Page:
Bram Pitoyo, Etc., typography

@font-face Brings An Interesting Consequence To The Way You Read On The Web: An Editorial

“It Reads Like Butter” For The Web

Call me a purist, but in my line of work as a typographer (and rarely, type designer), I usually cling tightly to the most conservative of rules: readers will read best under the condition that they’re most used to. Here, I’m concerned about legibility and readability that impact the speed of reading. I often said that the more “it reads like butter” and the more the text can deliver the information within lucidly, the better I’ve done my job.

The nascent of @font-face—epitomized by the release of Firefox 3.5 that most of the web use and will upgrade to—means that designers and developers will take advantage of the many new CSS rules available to them, including @font-face. They will shortly embed more typefaces—those outside the Core Web Fonts collection—for reading.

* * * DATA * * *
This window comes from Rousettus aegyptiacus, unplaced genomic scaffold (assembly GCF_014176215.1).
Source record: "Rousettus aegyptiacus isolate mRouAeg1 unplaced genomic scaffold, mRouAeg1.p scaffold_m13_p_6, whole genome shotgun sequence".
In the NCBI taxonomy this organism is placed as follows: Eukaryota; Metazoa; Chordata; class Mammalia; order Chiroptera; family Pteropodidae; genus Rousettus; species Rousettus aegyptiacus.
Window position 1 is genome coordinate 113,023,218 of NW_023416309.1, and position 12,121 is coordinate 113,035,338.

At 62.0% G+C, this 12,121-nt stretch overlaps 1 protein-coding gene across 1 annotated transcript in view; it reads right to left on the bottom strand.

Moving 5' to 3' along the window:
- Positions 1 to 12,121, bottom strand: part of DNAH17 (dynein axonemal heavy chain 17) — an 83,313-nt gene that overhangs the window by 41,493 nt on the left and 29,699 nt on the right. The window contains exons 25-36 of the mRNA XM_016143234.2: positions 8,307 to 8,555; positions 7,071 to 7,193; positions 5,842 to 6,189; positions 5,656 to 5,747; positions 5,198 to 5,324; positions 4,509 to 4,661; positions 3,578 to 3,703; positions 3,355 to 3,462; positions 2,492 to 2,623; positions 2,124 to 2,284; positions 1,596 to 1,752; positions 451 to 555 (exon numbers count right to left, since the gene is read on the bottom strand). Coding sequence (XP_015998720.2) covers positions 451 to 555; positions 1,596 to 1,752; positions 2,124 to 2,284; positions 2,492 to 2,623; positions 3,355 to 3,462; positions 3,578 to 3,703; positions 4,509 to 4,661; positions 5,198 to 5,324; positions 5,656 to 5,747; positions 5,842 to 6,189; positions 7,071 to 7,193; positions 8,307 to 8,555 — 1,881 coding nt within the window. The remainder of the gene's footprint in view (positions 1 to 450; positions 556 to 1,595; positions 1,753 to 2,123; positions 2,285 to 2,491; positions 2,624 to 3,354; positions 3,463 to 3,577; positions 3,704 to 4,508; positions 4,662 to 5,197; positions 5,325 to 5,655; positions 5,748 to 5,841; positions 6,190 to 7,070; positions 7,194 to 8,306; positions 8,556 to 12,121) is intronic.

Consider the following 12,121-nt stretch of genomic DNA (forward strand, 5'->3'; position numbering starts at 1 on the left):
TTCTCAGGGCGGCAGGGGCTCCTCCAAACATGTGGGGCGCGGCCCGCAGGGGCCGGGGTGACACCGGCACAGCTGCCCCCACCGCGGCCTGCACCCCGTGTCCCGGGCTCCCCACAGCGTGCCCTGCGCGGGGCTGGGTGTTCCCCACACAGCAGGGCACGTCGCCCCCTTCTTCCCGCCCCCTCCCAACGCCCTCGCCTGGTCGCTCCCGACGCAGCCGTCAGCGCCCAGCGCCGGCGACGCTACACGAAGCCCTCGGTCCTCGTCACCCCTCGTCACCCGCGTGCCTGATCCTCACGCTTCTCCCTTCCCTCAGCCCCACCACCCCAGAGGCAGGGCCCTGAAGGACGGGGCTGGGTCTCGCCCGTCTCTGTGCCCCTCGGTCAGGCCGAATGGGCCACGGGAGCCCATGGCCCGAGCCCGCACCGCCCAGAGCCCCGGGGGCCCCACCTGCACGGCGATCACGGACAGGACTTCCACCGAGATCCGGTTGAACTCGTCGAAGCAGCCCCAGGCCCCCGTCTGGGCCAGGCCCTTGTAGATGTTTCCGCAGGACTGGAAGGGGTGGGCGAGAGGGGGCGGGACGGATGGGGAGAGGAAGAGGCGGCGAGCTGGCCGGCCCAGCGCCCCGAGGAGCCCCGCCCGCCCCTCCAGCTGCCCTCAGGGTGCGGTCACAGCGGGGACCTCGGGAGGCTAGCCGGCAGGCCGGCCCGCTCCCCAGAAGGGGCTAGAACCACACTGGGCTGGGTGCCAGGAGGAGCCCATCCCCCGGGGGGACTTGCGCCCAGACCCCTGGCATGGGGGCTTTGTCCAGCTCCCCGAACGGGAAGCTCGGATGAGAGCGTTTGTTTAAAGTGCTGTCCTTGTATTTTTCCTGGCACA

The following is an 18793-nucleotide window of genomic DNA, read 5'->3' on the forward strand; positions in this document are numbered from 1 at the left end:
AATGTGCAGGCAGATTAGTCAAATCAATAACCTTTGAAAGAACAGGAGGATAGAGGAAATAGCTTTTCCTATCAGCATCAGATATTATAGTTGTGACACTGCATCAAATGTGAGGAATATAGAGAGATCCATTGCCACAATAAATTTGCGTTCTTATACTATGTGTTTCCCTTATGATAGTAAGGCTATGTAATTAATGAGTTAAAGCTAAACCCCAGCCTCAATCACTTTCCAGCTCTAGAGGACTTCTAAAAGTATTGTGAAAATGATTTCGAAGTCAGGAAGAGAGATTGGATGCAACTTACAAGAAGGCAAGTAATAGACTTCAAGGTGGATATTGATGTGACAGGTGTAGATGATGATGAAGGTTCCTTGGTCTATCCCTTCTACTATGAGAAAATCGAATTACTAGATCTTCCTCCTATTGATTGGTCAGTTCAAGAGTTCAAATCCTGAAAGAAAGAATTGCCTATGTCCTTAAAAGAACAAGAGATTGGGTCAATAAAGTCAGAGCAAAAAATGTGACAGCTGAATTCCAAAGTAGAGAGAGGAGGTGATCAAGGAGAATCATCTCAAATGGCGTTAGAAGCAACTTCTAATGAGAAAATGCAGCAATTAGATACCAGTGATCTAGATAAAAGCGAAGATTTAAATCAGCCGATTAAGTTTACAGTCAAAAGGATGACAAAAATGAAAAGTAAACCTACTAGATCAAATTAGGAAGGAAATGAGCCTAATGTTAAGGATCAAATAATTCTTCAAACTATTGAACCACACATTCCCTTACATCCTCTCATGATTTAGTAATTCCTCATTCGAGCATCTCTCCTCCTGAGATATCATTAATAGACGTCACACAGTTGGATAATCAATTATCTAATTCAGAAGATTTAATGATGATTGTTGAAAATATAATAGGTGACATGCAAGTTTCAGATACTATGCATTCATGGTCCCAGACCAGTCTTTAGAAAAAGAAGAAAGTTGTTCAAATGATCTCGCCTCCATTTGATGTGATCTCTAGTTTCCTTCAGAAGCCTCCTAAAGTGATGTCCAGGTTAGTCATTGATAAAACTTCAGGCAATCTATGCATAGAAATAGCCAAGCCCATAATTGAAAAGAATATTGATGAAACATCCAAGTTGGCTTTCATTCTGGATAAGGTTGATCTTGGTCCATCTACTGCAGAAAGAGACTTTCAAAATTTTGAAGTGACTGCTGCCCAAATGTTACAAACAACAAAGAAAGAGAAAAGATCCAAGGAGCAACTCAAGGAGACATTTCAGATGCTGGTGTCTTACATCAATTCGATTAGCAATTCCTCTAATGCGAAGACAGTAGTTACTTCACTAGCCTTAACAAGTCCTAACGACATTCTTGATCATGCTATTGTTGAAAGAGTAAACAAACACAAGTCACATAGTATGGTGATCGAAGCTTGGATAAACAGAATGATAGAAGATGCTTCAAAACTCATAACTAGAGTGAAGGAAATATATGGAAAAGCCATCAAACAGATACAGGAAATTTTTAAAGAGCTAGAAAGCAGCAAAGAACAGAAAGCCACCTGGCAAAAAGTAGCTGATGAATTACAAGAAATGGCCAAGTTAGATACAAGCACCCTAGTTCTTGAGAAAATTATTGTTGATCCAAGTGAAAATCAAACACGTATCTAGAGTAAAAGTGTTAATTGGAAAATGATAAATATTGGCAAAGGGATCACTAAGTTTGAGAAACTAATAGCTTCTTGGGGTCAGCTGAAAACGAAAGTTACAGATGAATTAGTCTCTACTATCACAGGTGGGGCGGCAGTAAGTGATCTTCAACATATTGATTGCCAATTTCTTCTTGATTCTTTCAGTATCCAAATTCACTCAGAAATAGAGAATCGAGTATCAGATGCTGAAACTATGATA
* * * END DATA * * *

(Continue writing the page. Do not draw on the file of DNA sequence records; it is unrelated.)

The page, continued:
However, all Core Web Fonts have been hinted for on screen reading, while many type families out there have, but not very completely. Hinting is a type design process that some have the skills to handle, and even fewer have to handle well. Most chose a scripted algorithm inside their font design program to hint: essentially autohinting.

There Is Hope

There are several good examples, by the way, of superbly hinted faces: Luc(as) de Groot’s Thesis Office, FontFont’s Axel and Mark Simonson’s Anonymous—but these are exceptions rather than a rule. There is also Microsoft ClearType Font Collection that comes bundled with Windows Vista, the upcoming Windows 7, Microsoft Office 2007 and Office:mac 2008.

If you’re setting type as headlines. Hinting instructions only apply at small sizes (usually between 8–12 px). In bigger ones, the characters render well enough because the pixel isn’t as constraining, so hinting isn’t needed. This means that type will always set well on bigger sizes.

It’s Inevitable

But the fact is, web readers have always used to reading onscreen texts set in Verdana, Georgia, Arial, Helvetica and Lucida Grande (the last two are if you’re on a Mac); so the question still remains:
When we’re faced with new font families, will we still read as well as we have been with Core Web Fonts?